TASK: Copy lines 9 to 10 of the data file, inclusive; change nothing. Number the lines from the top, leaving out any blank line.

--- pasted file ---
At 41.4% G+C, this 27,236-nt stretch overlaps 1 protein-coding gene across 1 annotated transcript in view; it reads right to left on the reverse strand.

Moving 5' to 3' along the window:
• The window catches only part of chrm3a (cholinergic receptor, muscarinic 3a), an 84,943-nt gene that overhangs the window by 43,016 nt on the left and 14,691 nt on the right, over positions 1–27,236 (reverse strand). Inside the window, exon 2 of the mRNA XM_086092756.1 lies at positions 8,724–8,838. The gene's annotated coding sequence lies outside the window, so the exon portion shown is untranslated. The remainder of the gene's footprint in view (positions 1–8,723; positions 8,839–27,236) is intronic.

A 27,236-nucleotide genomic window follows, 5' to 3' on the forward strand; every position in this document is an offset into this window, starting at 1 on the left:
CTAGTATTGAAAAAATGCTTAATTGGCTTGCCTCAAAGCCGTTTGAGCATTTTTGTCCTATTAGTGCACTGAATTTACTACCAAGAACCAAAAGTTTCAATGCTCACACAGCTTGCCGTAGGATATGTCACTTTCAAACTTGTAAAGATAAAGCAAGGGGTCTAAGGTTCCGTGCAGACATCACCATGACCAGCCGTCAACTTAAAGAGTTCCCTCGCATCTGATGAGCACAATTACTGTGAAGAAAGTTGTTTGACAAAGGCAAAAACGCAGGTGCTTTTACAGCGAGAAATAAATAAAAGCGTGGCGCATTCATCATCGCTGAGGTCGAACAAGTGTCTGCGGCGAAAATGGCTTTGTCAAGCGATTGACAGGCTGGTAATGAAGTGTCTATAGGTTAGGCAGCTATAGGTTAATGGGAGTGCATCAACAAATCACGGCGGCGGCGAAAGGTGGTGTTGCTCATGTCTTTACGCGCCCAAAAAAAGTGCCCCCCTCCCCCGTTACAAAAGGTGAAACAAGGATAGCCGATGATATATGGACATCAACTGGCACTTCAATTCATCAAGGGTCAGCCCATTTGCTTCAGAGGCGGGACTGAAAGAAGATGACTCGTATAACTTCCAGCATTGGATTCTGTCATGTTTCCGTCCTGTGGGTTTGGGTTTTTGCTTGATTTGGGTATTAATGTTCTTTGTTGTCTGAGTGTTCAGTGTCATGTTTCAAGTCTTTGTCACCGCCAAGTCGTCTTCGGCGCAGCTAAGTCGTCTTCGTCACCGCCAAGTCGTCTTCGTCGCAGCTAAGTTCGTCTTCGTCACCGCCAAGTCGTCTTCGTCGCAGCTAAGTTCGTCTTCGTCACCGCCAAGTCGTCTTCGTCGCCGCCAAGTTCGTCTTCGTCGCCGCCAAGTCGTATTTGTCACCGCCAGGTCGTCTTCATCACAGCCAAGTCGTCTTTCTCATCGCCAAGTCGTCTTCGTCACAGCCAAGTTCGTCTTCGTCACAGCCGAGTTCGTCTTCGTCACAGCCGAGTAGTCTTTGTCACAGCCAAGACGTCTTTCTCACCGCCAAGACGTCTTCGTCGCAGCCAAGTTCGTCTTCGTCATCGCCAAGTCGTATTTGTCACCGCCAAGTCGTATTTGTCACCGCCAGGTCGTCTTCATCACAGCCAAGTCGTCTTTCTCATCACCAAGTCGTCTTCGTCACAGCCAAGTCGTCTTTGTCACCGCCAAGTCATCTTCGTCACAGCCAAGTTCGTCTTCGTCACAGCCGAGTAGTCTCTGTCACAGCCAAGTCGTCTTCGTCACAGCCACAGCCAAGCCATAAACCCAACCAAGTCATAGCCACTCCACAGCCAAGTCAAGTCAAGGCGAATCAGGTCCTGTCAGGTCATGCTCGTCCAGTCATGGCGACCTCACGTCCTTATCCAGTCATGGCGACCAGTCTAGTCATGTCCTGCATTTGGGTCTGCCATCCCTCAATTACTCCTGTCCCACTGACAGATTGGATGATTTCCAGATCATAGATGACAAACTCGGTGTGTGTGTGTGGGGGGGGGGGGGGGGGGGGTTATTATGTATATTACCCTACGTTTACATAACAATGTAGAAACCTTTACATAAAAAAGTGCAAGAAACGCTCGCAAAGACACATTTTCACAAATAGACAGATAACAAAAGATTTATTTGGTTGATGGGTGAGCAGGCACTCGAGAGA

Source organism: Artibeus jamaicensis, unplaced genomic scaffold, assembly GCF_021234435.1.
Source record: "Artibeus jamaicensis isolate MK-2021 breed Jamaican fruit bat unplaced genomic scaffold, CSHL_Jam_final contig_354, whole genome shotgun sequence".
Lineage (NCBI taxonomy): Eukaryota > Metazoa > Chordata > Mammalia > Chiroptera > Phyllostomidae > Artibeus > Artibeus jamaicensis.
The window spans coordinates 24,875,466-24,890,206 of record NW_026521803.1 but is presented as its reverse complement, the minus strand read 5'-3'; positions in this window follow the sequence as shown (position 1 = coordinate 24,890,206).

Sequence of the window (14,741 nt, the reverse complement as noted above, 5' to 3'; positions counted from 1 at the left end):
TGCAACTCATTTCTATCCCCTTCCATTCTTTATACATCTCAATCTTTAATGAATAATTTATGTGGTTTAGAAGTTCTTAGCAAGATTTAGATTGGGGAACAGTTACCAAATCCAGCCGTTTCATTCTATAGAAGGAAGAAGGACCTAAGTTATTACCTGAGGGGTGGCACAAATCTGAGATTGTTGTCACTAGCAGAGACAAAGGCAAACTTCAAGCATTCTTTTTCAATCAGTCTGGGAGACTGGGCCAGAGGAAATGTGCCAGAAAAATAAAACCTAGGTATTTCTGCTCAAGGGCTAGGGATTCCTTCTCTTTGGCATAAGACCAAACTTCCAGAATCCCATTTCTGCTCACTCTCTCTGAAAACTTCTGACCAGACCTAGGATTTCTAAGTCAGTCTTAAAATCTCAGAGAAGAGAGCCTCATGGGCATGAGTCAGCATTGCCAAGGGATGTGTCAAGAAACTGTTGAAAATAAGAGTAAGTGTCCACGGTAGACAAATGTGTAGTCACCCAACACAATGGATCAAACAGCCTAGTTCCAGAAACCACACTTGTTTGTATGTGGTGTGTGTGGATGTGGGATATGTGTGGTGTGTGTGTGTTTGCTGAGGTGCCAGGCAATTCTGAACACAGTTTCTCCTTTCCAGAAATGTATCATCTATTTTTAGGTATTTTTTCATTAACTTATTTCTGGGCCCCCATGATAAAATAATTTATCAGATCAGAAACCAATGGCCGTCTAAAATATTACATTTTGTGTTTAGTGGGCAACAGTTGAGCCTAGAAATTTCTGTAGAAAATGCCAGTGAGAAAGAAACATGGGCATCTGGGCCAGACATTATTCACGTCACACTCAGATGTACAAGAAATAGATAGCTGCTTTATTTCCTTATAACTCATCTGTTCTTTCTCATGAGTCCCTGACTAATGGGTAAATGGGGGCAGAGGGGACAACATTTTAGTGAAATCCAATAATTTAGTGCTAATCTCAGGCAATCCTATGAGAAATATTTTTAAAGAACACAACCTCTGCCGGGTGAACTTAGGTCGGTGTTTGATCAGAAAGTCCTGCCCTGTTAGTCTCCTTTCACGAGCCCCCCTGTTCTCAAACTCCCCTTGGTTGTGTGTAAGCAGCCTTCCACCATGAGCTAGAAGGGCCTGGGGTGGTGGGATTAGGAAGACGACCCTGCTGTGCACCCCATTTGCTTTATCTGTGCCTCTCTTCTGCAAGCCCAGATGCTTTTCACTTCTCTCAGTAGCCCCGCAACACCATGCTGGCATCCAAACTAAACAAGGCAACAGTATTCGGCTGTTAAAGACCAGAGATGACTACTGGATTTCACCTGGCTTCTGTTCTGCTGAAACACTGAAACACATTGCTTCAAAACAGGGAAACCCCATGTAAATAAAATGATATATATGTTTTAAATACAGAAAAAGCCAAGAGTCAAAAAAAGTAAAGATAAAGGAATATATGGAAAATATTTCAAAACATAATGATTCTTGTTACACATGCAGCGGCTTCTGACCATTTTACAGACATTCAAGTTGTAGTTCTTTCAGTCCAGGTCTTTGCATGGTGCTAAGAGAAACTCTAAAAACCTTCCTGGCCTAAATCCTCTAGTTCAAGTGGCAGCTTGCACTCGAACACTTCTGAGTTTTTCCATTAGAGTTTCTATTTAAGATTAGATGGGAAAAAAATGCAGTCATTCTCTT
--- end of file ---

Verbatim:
The window spans coordinates 24,875,466-24,890,206 of record NW_026521803.1 but is presented as its reverse complement, the minus strand read 5'-3'; positions in this window follow the sequence as shown (position 1 = coordinate 24,890,206).

Sequence of the window (14,741 nt, the reverse complement as noted above, 5' to 3'; positions counted from 1 at the left end):